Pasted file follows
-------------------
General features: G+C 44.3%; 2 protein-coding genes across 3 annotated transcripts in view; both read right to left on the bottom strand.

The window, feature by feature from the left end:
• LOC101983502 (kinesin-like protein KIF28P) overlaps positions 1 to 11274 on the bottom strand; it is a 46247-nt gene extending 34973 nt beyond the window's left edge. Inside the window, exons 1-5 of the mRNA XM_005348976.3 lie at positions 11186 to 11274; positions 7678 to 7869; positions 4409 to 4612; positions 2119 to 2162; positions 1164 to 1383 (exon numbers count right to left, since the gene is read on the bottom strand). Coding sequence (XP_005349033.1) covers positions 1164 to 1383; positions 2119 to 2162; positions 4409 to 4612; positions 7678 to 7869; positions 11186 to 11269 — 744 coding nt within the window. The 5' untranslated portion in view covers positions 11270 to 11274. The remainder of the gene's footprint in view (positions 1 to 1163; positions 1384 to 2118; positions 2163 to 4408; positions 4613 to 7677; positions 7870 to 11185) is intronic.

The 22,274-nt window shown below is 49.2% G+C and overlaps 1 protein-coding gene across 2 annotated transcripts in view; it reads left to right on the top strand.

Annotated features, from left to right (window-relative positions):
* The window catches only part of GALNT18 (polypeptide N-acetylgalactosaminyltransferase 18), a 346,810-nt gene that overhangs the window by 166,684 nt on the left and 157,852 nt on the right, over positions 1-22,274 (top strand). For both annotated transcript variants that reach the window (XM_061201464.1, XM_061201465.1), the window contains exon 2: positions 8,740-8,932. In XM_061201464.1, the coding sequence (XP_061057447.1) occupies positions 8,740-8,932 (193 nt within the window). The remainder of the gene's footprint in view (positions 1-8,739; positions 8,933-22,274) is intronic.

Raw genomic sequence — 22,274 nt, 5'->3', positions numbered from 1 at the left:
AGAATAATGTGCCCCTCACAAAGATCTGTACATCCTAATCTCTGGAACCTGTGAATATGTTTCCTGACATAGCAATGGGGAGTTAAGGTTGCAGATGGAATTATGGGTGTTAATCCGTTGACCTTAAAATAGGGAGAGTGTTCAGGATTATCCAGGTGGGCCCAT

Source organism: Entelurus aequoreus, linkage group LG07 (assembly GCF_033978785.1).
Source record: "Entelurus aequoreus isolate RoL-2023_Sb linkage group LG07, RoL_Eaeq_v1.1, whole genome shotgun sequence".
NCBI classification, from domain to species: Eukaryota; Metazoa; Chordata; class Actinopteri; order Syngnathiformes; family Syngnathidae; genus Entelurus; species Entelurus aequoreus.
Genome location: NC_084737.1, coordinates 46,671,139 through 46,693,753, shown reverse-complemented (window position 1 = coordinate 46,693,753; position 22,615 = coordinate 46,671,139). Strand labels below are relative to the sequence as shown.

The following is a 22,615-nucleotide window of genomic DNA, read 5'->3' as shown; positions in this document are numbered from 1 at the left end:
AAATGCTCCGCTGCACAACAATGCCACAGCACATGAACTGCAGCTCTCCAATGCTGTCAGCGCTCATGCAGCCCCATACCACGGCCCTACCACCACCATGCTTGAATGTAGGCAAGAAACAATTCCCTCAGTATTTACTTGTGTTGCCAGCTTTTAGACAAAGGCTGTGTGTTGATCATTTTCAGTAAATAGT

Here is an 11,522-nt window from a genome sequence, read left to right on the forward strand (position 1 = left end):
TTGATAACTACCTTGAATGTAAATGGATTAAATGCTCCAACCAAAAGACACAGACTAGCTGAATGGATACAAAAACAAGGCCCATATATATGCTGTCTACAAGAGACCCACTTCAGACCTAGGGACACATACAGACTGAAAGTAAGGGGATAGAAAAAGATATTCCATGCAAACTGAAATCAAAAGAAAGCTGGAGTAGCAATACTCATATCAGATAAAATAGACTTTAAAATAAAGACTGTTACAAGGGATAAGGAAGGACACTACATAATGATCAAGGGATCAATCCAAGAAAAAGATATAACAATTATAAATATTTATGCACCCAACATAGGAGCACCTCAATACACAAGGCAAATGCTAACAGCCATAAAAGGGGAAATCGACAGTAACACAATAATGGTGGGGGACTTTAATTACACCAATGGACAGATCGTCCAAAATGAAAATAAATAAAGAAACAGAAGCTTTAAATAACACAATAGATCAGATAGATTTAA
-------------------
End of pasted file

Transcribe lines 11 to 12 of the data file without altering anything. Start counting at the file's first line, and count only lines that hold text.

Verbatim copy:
NCBI classification, from domain to species: Eukaryota; Metazoa; Chordata; class Actinopteri; order Syngnathiformes; family Syngnathidae; genus Entelurus; species Entelurus aequoreus.
Genome location: NC_084737.1, coordinates 46,671,139 through 46,693,753, shown reverse-complemented (window position 1 = coordinate 46,693,753; position 22,615 = coordinate 46,671,139). Strand labels below are relative to the sequence as shown.